Whereas the original BioShock examined Objectivism, Infinite explores the concept of American Exceptionalism. Columbia is very much like a hypercharged Tea Party Republican vision of the United States filtered through Disneyland's Main Street USA. Comstock's ever-present propaganda uses the iconography of Christianity and speaks of God, but its religion is the United States itself. After emerging from his near-drowning at Baptism, the first thing DeWitt sees are statues of “Father” Washington, “Father” Jefferson and “Father” Franklin. Wandering the streets of Columbia is very much like visiting a theme park: pristine, gleaming, gilded, delightfully old timey, gay (in the original sense), with red, white and blue bunting, balloons and even parades. Yet there are also posters cautioning racial purity and fidelity to the cult. Abraham Lincoln is vilified as a serpent leading America astray and one of the amusements of the local fair is pelting a pair guilty of miscegenation with baseballs. Infinite's version of Great Moments with Mr. Lincoln, called the “Hall of Heroes,” is even more transparent than its Disneyland counterpart. In it, the player walks through funhouse versions of Wounded Knee and the Boxer Rebellion, complete with howling redskins and the yellow peril.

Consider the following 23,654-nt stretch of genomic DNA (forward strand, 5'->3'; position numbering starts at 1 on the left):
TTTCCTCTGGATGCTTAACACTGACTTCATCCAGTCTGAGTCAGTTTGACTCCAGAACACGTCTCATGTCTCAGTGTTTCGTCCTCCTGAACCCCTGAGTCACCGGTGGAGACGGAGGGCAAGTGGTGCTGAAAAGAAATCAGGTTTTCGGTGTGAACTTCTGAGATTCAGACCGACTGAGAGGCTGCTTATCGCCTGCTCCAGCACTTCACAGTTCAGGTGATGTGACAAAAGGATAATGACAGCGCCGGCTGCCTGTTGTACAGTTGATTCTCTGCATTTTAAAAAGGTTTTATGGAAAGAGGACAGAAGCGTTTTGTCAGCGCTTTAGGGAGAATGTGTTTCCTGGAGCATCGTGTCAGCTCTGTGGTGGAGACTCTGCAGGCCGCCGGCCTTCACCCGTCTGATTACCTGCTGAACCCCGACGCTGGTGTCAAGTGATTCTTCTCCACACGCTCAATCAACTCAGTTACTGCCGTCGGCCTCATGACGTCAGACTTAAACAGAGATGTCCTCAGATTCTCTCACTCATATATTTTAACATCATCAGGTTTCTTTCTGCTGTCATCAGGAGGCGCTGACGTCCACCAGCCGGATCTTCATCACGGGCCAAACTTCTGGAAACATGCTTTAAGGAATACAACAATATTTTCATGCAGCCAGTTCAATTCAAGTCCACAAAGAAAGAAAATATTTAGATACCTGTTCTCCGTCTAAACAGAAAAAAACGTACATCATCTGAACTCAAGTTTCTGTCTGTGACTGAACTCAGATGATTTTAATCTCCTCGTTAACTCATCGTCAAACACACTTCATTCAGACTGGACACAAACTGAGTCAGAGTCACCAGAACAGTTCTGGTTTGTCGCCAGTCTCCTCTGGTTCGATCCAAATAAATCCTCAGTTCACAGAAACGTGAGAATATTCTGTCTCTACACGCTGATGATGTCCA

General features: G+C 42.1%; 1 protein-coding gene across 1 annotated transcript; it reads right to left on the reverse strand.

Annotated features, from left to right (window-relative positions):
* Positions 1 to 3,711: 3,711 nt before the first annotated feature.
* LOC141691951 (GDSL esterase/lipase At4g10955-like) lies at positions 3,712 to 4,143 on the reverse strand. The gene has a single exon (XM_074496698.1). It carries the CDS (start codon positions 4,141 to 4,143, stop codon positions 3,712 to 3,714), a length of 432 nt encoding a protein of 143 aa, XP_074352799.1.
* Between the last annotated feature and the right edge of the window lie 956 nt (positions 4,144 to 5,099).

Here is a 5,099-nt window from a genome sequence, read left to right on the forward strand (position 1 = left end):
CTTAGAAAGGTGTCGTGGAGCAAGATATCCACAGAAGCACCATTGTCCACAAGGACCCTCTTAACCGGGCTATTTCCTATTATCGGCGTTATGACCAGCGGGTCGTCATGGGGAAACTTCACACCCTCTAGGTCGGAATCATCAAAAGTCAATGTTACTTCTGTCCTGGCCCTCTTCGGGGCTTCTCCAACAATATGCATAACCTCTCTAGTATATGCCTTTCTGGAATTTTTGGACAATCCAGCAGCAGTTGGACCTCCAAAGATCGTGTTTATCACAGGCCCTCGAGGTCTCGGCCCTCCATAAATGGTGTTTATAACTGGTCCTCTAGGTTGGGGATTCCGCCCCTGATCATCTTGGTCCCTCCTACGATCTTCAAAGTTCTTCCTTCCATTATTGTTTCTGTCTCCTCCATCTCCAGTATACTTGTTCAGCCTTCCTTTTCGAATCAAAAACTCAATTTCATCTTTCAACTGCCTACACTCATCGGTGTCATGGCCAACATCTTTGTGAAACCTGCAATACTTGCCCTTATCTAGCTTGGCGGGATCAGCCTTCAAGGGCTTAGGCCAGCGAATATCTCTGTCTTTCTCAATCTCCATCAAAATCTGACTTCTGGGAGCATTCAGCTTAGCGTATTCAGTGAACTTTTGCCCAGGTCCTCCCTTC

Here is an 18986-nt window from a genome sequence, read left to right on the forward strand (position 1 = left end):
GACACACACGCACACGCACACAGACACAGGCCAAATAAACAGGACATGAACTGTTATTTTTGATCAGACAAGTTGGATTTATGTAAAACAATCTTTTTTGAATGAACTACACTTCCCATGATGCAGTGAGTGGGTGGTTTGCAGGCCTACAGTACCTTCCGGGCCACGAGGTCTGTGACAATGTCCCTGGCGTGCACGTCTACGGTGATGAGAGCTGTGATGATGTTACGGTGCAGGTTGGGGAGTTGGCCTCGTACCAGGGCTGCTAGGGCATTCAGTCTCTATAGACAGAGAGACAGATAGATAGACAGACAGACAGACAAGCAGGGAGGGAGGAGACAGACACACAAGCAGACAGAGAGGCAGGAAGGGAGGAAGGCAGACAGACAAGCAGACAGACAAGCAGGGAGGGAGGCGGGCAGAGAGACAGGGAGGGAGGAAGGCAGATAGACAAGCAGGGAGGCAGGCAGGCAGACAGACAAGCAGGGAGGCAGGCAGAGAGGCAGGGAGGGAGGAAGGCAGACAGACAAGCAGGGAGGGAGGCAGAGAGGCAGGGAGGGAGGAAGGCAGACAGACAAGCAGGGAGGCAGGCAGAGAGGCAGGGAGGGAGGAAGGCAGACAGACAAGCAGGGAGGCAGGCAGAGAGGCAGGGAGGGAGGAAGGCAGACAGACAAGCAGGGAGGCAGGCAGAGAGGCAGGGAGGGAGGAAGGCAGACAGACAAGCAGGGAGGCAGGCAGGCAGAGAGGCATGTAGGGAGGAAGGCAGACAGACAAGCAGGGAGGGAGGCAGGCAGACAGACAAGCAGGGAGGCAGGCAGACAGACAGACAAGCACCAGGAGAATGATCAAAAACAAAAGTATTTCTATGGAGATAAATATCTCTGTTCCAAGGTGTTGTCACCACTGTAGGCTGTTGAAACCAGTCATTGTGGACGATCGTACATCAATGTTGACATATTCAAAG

The setting is appropriate to the theme as more than just a Steampunk window-dressing (in fact it is considerably better than Steampunk, as it is better studied in what Victorian-Edwardian aesthetics actually looked like). Exceptionalism stands on a foundation of misbegotten nostalgia for a conservative “golden age” usually placed before the First World War and its subsequent perceived uptick in modernism. As I discussed in my article on the centennial of the Titanic's sinking in 1912, the beginning of the 20th century was considered at the time to be a bright era full of technological possibility. The only comparable era since was the fervour of the early Atomic Age and the Space Race. Like the Fifties, some also have a tendency to look upon the Victorian-Edwardian Era as a more moralistic time, a utopia of conservative values. Not long before writing this review I was embroiled in a debate with a person decrying to the liberal bias of modern public education, unbelievably citing the 19th century as an ideal time when children learned really useful things at the feet of their parents.